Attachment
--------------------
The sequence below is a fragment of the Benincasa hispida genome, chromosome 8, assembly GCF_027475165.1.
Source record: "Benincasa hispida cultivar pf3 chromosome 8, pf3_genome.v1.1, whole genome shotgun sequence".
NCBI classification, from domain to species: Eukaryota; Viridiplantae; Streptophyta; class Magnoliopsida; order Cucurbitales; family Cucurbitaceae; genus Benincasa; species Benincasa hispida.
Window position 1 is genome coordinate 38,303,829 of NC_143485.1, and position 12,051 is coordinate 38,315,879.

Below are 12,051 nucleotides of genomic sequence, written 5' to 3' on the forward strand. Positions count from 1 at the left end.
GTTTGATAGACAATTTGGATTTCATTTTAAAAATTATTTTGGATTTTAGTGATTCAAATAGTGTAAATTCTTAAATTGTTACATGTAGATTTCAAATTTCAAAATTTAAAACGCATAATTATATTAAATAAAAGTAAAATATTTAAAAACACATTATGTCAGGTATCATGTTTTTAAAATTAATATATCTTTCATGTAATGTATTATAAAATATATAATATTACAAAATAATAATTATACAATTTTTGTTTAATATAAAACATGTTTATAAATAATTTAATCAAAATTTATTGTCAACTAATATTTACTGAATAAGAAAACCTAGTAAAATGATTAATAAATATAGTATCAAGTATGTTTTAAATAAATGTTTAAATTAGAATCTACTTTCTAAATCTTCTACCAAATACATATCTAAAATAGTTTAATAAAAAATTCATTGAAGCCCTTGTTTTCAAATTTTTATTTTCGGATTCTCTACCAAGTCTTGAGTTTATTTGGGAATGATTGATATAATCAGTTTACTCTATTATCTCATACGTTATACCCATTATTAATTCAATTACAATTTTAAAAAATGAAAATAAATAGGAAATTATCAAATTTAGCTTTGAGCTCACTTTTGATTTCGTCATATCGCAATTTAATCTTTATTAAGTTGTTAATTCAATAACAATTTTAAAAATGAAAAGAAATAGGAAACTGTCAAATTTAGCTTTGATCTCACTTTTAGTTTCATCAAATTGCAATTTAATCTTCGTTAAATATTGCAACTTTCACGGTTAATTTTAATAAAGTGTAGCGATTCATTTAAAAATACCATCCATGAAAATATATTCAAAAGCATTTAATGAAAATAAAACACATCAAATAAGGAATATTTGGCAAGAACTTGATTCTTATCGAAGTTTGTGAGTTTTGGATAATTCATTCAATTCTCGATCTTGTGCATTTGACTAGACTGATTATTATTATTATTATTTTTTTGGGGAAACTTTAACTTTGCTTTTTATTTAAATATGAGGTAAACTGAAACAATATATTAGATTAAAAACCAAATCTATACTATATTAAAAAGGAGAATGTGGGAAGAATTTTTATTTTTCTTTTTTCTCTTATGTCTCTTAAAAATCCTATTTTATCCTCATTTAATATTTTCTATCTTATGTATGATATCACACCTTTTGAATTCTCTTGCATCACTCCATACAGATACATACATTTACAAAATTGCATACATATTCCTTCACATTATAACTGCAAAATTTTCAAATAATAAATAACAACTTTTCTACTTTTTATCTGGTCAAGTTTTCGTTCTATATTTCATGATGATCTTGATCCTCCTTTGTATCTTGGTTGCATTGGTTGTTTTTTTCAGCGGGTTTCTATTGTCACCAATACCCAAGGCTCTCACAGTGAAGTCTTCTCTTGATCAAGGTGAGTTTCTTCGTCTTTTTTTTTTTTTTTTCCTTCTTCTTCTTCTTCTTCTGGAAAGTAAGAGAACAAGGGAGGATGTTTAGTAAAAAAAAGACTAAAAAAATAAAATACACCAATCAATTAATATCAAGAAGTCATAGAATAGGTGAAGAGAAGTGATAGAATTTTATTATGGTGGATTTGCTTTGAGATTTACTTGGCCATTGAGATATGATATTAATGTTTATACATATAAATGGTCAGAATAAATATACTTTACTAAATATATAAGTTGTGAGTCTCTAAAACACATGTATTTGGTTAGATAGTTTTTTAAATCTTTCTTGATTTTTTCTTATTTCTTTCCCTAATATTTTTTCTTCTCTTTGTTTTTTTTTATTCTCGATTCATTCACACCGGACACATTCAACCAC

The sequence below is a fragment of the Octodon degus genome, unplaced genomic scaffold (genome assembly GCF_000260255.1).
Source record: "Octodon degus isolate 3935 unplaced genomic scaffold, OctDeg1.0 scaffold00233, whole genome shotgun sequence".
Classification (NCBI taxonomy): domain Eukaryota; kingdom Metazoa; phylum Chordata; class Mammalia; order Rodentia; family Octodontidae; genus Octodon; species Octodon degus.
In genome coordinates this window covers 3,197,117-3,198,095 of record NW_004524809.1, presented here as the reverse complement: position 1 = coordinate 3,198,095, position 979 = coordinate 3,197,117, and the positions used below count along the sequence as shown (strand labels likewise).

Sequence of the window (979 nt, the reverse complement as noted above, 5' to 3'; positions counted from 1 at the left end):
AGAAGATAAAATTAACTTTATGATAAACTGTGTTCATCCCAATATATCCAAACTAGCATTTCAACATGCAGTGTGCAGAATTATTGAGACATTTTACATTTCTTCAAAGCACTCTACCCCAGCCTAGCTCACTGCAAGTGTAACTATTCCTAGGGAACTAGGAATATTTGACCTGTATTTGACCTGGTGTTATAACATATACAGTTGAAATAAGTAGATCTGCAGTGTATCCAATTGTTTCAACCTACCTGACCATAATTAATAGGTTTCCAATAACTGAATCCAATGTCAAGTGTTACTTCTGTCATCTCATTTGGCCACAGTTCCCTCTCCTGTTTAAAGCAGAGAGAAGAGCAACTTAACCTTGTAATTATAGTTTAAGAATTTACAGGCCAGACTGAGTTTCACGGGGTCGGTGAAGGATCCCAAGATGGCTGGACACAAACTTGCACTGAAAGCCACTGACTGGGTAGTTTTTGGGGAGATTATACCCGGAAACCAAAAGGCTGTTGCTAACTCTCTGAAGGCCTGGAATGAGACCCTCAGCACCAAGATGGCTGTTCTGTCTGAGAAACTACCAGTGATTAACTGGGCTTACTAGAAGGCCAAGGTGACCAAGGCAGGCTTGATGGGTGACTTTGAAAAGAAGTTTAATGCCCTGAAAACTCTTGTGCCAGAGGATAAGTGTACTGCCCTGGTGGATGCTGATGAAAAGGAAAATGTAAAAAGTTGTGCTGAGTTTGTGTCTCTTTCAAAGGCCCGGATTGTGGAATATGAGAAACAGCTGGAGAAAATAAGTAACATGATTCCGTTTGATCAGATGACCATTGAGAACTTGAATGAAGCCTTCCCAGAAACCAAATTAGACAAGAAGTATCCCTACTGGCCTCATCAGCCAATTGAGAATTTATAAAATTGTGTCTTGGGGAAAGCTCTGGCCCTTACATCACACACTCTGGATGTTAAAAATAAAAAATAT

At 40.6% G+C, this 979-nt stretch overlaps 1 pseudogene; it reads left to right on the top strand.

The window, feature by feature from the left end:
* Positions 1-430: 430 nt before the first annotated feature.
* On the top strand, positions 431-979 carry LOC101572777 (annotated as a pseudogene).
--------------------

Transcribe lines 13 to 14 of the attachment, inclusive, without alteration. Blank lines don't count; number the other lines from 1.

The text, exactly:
At 40.6% G+C, this 979-nt stretch overlaps 1 pseudogene; it reads left to right on the top strand.

The window, feature by feature from the left end: